It’s a Hockey Night in Pittsburgh – Game 4

Hey, I told you this series was far from over. Game 3 was just another example of the resilience of this Penguins team. From top to bottom, the Pens’ roster is filled with talented hockey players. Eventually, the players like Kris Letang, Ruslan Fedotenko and Evgeni Malkin were going to wake up.

After three frenetic games, this series is starting to take shape. Ahead of tonight’s Game 4, let’s talk about what we know…

This Varlamov Kid is Good…
Say what you want about Simeon Varlamov – maybe he’s a flash in the pan – but his rebound control is excellent.  He has been steering shots into the corners all series long while Marc-Andre Fleury has been kicking shots out into dangerous areas in the slot.

And if you watch Varlamov closely, his goaltending style is really interesting. His hybrid stance is half stand-up and half butterfly. He imitates the sort of “hover crouch” technique used commonly in dodgy porta potties and fast-food restrooms around the country. 

But Now The Penguins Know How to Beat Him…
The Penguins need to start harassing Varlamov by putting bodies in front of the net. Goalies can’t stop pucks that they can’t see. In Game 3, Varlamov let in a relatively harmless wrister from Evgeni Malkin because he was staring down Bill Guerin’s badonkadonk. Even on Kris Letang’s game winning goal, Varlamov was screened by a teammate.

Jordan Staal needs to stop gliding around in the high slot and get his 6”4, 220 pound frame into the crease, because at this point Staal’s playoff performance has been about as rousing as an episode of CBS’ “Numb3rs.”

 My Pictures66America, Do You Like Doing Math? Numb3rs: Homework Comes to Prime-Time.

The key to Game 4 is simple: traffic. If the front of the Capitals’ net looks like the Parkway East tonight, the Pens can even this thing up. The dirty secret to this series is that the Caps’ defense is softer than a Goose Down Comforter on four-and-a-half inches of memory foam. So, as I was saying…hold on, I need a nap. 

Recently Updated38Pulling No Punches will return after a word from our sponsors.

Versus Perpetually Annoys
Speaking of commercial breaks, Versus’ marketing of the Stanley Cup Playoffs has been pretty solid. I love the Every Second Counts commercials. But I do have one complaint: Do hockey fans really need 38 reminders per game that the Red Wings and Ducks play tomorrow night at 10:30, only on Versus?

During a crucial moment at the end of regulation in Game 3, the Versus announcers were busy promoting the next night’s Blackhawks/Canucks series instead of showing a replay of Pascal Dupuis’ game-changing interference penalty.

Look Versus, this phantom mainstream hockey audience you’re clamoring for doesn’t exist. Hockey fans are a diehard, niche market, and they know when the games are on. It’s the playoffs! The games are on every night, at night, on the same channel. Period. Versus could cut costs by running one promo per game, like this:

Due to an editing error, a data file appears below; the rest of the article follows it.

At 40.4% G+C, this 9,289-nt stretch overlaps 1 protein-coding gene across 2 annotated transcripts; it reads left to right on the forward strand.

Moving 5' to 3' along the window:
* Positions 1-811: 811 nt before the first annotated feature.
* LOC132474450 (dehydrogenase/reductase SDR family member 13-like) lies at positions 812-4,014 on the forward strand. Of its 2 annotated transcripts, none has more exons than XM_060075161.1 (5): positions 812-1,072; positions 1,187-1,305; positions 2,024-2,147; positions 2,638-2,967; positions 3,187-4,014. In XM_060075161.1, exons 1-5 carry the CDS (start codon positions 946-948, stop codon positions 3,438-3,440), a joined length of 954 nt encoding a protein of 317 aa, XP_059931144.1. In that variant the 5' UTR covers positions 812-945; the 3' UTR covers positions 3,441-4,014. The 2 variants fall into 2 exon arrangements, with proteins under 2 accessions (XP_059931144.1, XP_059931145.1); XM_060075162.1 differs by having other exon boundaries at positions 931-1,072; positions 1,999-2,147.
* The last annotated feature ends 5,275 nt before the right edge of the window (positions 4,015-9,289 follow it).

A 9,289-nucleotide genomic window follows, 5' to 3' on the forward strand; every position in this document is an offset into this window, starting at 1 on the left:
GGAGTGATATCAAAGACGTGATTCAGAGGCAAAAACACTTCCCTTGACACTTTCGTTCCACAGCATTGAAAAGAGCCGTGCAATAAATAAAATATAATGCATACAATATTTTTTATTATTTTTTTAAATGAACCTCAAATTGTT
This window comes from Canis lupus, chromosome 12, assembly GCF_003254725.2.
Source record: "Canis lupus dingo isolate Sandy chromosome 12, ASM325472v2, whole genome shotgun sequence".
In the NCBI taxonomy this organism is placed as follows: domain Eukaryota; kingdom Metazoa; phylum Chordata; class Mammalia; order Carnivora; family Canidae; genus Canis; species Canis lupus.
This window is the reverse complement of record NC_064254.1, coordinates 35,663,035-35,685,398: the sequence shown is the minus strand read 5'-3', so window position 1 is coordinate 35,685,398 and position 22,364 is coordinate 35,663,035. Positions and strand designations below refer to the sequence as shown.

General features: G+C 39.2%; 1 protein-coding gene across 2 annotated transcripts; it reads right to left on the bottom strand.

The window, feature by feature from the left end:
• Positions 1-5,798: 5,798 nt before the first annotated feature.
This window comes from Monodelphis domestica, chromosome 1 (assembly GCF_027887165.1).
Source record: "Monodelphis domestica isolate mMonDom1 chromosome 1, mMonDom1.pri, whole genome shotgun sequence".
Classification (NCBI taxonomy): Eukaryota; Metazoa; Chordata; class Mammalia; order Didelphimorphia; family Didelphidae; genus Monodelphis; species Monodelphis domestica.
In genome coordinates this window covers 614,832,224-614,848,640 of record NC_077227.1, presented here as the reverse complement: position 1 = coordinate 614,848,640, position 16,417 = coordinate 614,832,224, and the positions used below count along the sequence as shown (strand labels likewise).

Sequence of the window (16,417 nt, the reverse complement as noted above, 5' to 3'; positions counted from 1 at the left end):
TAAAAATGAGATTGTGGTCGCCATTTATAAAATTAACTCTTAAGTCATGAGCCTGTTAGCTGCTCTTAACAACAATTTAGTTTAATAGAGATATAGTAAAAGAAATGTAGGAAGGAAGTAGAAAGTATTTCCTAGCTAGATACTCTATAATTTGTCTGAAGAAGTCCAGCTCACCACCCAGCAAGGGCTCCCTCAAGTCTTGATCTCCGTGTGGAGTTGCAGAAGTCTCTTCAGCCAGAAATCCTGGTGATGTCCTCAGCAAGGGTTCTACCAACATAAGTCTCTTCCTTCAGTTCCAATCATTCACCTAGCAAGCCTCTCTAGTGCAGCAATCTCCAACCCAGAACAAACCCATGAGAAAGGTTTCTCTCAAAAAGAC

Recently Updated37A Reason to Worry
I’m going to suggest something radical: Since the Penguins are the home team in Game 4 and are permitted to make the last line change before faceoffs, we should never see Hal Gill and Alexander Ovechkin on our television at the same time, unless the Penguins are killing a penalty.

Gill has been very solid in penalty killing situations when his responsibility is to stand relatively still and a) push opponents away from the net and b) block shots. However, when the 6”7 defenseman actually has to skate around the full length of the ice in 5-on-5 situations, Ovechkin has abused him. He’s simply too slow.

This presents a conundrum for Head Coach Dan Bylsma, because Hal Gill’s defensive partner, Rob Scuderi, has been magnificent in one-on-one battles with Ovechkin. Scuderi has stayed in front of Ovechkin and forced him to the outside, making his infamous snapshot less effective.

Hockey isn’t like basketball, where you can assign a player to shadow someone. NHL Defensemen are responsible for “sides” of the ice, and unfortunately for the Pens, Ovechkin has started to gravitate toward Gill’s side.

In a perfect world, Bylsma would shuffle the defensive pairings for Game 4 and put Mark Eaton, another shutdown defenseman, with Scuderi. Eaton and Scuderi can’t totally stop Ovechkin, but they can slow him down, deflect his shots, and ultimately frustrate him. Why not pair two of the best shot blockers in the NHL against him?

Complacency is the Pens’ worst enemy. Yes, they won game 3, but for the first two periods, it looked as if their season might be over. Ovechkin has scored five goals in three games – that’s not evidence that the Pens’ defensive strategy is working. If Ovechkin is skating circles around Hal Gill tonight, don’t say I didn’t warn you. This matchup is not working.

Take a Knee – It’s Pep Talk Time
And now, Pulling No Punches introduces a new segment – Pep Talk Time! In true blog fashion, here are our pithy, motivational one-liners for the Penguins ahead of Game 4:  

Matt Cooke – Play better.

Chris Kunitz – Stop over-checking and win the puck.

Jordan Staal – Breathe.

Sergei Gonchar – Dude. Please. Come On.

Marc-Andre Fleury – Stop acting like you don’t know where the puck is – it’s giving us a heart attack.

Tyler Kennedy – Start playing like you’re not yourself again.

Petr Sykora – Hide inside your goatee and don’t come out until the playoffs are over.

Max Talbot – It’s just a game, dude. Settle down.

Hal Gill – Skate a bit faster.

Pascal Dupuis – Maybe try not to hit the net? I don’t know. You’re on your own.

Evgeni Malkin – Repeat after me: “Geno Angry. Geno Angry.”

Sidney Crosby – Watch this YouTube clip for inspiration on giving your pre-game interview. History beckons you, Sid.

Go get ‘em, boys.

Ladies and gentlemen, enjoy the game, and thank you for your continued support of Pulling No Punches.

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